Public officials in South Korea are increasingly choosing career opportunities in the cryptocurrency sector. Some of them come from financial authorities which raises ethical questions, according to the findings of a Korean lawmaker, quoted by local media.
Former Financial Officials Hired by Major Korean Exchanges
A growing number of officials in Seoul are vacating their government posts and moving to the crypto industry, according to Roh Woong-rae, member of the Korean parliament from the ruling Democratic Party. On Sunday, he called for the introduction of stricter rules regarding their employment after leaving public service.
Quoted by the Korea Herald, the lawmaker revealed that a Grade 5 employee at the country’s main financial regulator, the Financial Services Commission (FSC), has recently quit his position to join Bithumb, which is one of the leading digital asset exchanges in South Korea.
Roh admitted that regulations now do not restrict such employment. At the same time, he believes that it’s quite inappropriate for a former FSC official to directly join a crypto company overseen by the regulatory agency he has been working for.
Government officials in Korea are classified according to their seniority, with Grade 1 being the top level. Only Grade 4 and higher officials at the FSC and the Financial Supervisory Service (FSS), another major regulator, are currently required to undergo employment screening before getting a job at a private company.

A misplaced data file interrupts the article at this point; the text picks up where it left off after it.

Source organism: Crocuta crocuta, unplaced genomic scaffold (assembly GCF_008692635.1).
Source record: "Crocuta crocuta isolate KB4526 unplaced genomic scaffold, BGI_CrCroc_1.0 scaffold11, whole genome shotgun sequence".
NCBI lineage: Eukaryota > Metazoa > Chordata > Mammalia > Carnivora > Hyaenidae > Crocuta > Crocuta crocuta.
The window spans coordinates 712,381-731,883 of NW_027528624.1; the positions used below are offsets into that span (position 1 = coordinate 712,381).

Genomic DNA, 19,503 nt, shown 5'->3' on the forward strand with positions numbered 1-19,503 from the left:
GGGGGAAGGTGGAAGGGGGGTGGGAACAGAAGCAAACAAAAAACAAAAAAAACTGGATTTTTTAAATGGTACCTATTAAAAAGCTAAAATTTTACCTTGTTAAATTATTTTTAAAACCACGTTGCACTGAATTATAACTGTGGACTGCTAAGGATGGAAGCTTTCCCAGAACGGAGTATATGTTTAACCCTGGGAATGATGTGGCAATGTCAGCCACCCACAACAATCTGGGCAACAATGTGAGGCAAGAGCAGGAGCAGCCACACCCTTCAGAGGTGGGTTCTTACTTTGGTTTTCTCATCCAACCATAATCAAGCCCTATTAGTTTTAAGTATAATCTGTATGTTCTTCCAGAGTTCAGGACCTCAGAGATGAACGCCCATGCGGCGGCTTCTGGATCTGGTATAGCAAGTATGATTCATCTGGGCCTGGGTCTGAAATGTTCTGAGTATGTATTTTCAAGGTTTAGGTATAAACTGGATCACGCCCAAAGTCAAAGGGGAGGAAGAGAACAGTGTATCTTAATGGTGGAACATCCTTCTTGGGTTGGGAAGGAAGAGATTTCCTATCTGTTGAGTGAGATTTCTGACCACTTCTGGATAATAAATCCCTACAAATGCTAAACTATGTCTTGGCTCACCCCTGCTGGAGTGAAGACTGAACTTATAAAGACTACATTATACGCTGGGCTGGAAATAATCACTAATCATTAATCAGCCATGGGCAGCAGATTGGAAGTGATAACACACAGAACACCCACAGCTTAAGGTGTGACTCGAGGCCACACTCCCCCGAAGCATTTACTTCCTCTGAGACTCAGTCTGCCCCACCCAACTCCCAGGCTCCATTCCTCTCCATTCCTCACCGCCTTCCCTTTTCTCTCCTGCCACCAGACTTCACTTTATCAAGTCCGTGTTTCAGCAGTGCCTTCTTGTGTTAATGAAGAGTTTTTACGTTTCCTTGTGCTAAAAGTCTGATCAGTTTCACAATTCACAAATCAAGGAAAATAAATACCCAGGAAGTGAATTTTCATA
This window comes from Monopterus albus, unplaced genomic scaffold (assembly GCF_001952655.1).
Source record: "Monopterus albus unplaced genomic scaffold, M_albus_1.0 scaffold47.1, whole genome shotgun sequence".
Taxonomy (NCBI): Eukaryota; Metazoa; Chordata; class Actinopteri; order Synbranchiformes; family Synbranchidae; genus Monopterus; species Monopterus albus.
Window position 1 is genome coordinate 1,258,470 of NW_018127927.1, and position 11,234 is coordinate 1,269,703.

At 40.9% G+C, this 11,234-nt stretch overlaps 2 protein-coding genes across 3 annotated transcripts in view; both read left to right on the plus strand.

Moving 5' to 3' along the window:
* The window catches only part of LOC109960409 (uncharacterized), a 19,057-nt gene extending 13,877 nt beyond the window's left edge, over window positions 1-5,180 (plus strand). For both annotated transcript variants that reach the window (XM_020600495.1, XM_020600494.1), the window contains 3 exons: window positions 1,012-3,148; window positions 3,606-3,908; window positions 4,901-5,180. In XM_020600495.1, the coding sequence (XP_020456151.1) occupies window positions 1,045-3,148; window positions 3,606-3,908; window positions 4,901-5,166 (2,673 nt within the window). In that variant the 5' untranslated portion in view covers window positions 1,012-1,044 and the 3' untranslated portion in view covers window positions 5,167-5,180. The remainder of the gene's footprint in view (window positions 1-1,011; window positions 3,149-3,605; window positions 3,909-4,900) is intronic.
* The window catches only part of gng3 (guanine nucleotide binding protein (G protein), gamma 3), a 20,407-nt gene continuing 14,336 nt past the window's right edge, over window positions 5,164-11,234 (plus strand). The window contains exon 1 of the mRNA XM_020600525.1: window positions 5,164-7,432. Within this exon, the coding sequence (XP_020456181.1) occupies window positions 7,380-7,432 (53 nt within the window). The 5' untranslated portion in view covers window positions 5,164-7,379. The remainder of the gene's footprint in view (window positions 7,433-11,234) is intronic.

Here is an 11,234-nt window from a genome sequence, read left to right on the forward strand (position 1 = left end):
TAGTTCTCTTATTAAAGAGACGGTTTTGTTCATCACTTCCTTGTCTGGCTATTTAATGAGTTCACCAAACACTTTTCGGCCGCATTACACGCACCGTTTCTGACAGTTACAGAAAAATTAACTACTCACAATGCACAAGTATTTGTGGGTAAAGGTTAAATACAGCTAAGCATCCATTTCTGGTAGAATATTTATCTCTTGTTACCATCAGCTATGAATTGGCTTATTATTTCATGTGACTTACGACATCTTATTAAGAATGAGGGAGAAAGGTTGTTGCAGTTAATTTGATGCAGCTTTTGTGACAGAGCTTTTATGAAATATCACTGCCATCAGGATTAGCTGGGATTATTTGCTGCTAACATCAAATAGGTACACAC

According to the Public Service Ethics Act, government employees above Grade 4 are not allowed to occupy a position in the private sector, when it’s relevant to their former work, for three years after the date they leave the state body. Korea’s antitrust watchdog, the Fair Trade Commission, screens the employment status of all officials at Grade 7 level and above, Noh added.
However, the lawmaker slammed the public service ethics committee conducting the employment screening for not thoroughly reviewing all cases. He provided an example with a high-ranking FSS official who had been responsible for the fintech space before finding a new job at Upbit, another big crypto exchange in South Korea.
Rep. Roh Woong-rae pointed out that the ethics committee had not seen any issues with the move. But in his view, it’s hard to understand the result of the screening as the official had been involved with matters closely related to digital assets.
Such cases are not limited to financial regulators, the parliamentarian remarked. He further revealed that a police officer from the Seoul Metropolitan Police Agency, who led a team investigating crypto-related crimes, is now preparing to join Upbit, too. “Recruiting former and current personnel from the FSC and the police, which are in charge of regulations, is very unethical, in that they are more likely to serve as a shield than experts,” Roh commented.
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